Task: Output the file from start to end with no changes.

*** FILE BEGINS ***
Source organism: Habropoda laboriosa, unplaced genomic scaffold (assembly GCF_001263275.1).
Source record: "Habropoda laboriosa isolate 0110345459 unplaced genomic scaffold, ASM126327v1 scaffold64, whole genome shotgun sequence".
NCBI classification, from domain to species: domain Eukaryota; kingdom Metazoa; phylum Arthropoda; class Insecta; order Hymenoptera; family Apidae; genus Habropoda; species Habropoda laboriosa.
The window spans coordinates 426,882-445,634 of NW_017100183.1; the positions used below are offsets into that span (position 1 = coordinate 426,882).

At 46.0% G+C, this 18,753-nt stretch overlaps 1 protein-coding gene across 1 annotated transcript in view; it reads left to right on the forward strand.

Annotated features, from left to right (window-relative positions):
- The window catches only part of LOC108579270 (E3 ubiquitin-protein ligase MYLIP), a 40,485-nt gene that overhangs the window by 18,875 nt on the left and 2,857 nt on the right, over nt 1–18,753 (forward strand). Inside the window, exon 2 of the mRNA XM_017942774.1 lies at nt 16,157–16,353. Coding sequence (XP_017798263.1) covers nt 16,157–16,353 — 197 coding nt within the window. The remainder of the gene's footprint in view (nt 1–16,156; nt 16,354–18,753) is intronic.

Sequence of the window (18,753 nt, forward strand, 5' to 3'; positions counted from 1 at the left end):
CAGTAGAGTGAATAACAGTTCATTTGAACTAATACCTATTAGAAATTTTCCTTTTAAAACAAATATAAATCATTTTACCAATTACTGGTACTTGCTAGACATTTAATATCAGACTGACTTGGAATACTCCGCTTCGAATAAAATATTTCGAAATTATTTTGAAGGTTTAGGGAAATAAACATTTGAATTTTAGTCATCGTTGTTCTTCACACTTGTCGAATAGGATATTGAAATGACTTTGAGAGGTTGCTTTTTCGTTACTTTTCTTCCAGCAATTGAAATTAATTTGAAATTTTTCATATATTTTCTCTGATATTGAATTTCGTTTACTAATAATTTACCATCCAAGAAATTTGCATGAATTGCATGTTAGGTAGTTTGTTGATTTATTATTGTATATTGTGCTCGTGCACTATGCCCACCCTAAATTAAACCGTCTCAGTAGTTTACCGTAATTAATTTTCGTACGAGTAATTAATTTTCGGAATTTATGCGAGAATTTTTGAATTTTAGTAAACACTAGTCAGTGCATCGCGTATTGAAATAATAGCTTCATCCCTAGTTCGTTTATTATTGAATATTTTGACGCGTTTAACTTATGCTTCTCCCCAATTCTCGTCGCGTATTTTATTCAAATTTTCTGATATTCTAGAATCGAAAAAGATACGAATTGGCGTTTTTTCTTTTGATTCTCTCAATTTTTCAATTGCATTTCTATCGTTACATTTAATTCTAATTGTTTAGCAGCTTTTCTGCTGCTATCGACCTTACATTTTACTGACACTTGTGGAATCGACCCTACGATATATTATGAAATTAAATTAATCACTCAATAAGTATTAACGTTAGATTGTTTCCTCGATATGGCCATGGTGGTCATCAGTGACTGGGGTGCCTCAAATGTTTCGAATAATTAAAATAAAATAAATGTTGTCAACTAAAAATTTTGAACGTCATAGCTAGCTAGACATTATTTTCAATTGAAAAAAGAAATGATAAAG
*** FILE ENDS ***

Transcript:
Source organism: Habropoda laboriosa, unplaced genomic scaffold (assembly GCF_001263275.1).
Source record: "Habropoda laboriosa isolate 0110345459 unplaced genomic scaffold, ASM126327v1 scaffold64, whole genome shotgun sequence".
NCBI classification, from domain to species: domain Eukaryota; kingdom Metazoa; phylum Arthropoda; class Insecta; order Hymenoptera; family Apidae; genus Habropoda; species Habropoda laboriosa.
The window spans coordinates 426,882-445,634 of NW_017100183.1; the positions used below are offsets into that span (position 1 = coordinate 426,882).

At 46.0% G+C, this 18,753-nt stretch overlaps 1 protein-coding gene across 1 annotated transcript in view; it reads left to right on the forward strand.

Annotated features, from left to right (window-relative positions):
- The window catches only part of LOC108579270 (E3 ubiquitin-protein ligase MYLIP), a 40,485-nt gene that overhangs the window by 18,875 nt on the left and 2,857 nt on the right, over nt 1–18,753 (forward strand). Inside the window, exon 2 of the mRNA XM_017942774.1 lies at nt 16,157–16,353. Coding sequence (XP_017798263.1) covers nt 16,157–16,353 — 197 coding nt within the window. The remainder of the gene's footprint in view (nt 1–16,156; nt 16,354–18,753) is intronic.

Sequence of the window (18,753 nt, forward strand, 5' to 3'; positions counted from 1 at the left end):
CAGTAGAGTGAATAACAGTTCATTTGAACTAATACCTATTAGAAATTTTCCTTTTAAAACAAATATAAATCATTTTACCAATTACTGGTACTTGCTAGACATTTAATATCAGACTGACTTGGAATACTCCGCTTCGAATAAAATATTTCGAAATTATTTTGAAGGTTTAGGGAAATAAACATTTGAATTTTAGTCATCGTTGTTCTTCACACTTGTCGAATAGGATATTGAAATGACTTTGAGAGGTTGCTTTTTCGTTACTTTTCTTCCAGCAATTGAAATTAATTTGAAATTTTTCATATATTTTCTCTGATATTGAATTTCGTTTACTAATAATTTACCATCCAAGAAATTTGCATGAATTGCATGTTAGGTAGTTTGTTGATTTATTATTGTATATTGTGCTCGTGCACTATGCCCACCCTAAATTAAACCGTCTCAGTAGTTTACCGTAATTAATTTTCGTACGAGTAATTAATTTTCGGAATTTATGCGAGAATTTTTGAATTTTAGTAAACACTAGTCAGTGCATCGCGTATTGAAATAATAGCTTCATCCCTAGTTCGTTTATTATTGAATATTTTGACGCGTTTAACTTATGCTTCTCCCCAATTCTCGTCGCGTATTTTATTCAAATTTTCTGATATTCTAGAATCGAAAAAGATACGAATTGGCGTTTTTTCTTTTGATTCTCTCAATTTTTCAATTGCATTTCTATCGTTACATTTAATTCTAATTGTTTAGCAGCTTTTCTGCTGCTATCGACCTTACATTTTACTGACACTTGTGGAATCGACCCTACGATATATTATGAAATTAAATTAATCACTCAATAAGTATTAACGTTAGATTGTTTCCTCGATATGGCCATGGTGGTCATCAGTGACTGGGGTGCCTCAAATGTTTCGAATAATTAAAATAAAATAAATGTTGTCAACTAAAAATTTTGAACGTCATAGCTAGCTAGACATTATTTTCAATTGAAAAAAGAAATGATAAAG